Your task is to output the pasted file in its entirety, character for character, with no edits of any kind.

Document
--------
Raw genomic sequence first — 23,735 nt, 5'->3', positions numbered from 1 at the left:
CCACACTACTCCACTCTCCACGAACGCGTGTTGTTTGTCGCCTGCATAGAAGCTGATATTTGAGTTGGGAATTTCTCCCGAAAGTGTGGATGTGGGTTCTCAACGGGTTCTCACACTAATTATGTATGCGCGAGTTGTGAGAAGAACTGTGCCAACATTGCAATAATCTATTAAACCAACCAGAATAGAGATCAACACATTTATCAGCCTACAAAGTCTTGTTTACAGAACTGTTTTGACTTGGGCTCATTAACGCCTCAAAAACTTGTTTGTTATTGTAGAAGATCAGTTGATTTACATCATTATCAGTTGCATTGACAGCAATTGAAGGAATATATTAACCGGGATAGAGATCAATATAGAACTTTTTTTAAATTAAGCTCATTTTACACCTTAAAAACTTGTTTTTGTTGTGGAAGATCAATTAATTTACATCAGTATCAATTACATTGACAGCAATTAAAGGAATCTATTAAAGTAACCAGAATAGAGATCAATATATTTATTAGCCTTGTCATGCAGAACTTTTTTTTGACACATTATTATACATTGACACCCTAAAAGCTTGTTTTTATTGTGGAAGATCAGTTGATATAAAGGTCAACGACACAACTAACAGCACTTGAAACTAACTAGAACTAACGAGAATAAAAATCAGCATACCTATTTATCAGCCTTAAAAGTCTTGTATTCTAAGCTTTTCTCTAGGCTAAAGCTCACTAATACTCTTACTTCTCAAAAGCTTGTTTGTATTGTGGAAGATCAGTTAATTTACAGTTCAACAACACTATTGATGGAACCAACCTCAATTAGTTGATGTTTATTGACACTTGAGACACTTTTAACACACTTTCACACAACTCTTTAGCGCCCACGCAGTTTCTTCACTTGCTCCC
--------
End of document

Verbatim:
Raw genomic sequence first — 23,735 nt, 5'->3', positions numbered from 1 at the left:
CCACACTACTCCACTCTCCACGAACGCGTGTTGTTTGTCGCCTGCATAGAAGCTGATATTTGAGTTGGGAATTTCTCCCGAAAGTGTGGATGTGGGTTCTCAACGGGTTCTCACACTAATTATGTATGCGCGAGTTGTGAGAAGAACTGTGCCAACATTGCAATAATCTATTAAACCAACCAGAATAGAGATCAACACATTTATCAGCCTACAAAGTCTTGTTTACAGAACTGTTTTGACTTGGGCTCATTAACGCCTCAAAAACTTGTTTGTTATTGTAGAAGATCAGTTGATTTACATCATTATCAGTTGCATTGACAGCAATTGAAGGAATATATTAACCGGGATAGAGATCAATATAGAACTTTTTTTAAATTAAGCTCATTTTACACCTTAAAAACTTGTTTTTGTTGTGGAAGATCAATTAATTTACATCAGTATCAATTACATTGACAGCAATTAAAGGAATCTATTAAAGTAACCAGAATAGAGATCAATATATTTATTAGCCTTGTCATGCAGAACTTTTTTTTGACACATTATTATACATTGACACCCTAAAAGCTTGTTTTTATTGTGGAAGATCAGTTGATATAAAGGTCAACGACACAACTAACAGCACTTGAAACTAACTAGAACTAACGAGAATAAAAATCAGCATACCTATTTATCAGCCTTAAAAGTCTTGTATTCTAAGCTTTTCTCTAGGCTAAAGCTCACTAATACTCTTACTTCTCAAAAGCTTGTTTGTATTGTGGAAGATCAGTTAATTTACAGTTCAACAACACTATTGATGGAACCAACCTCAATTAGTTGATGTTTATTGACACTTGAGACACTTTTAACACACTTTCACACAACTCTTTAGCGCCCACGCAGTTTCTTCACTTGCTCCC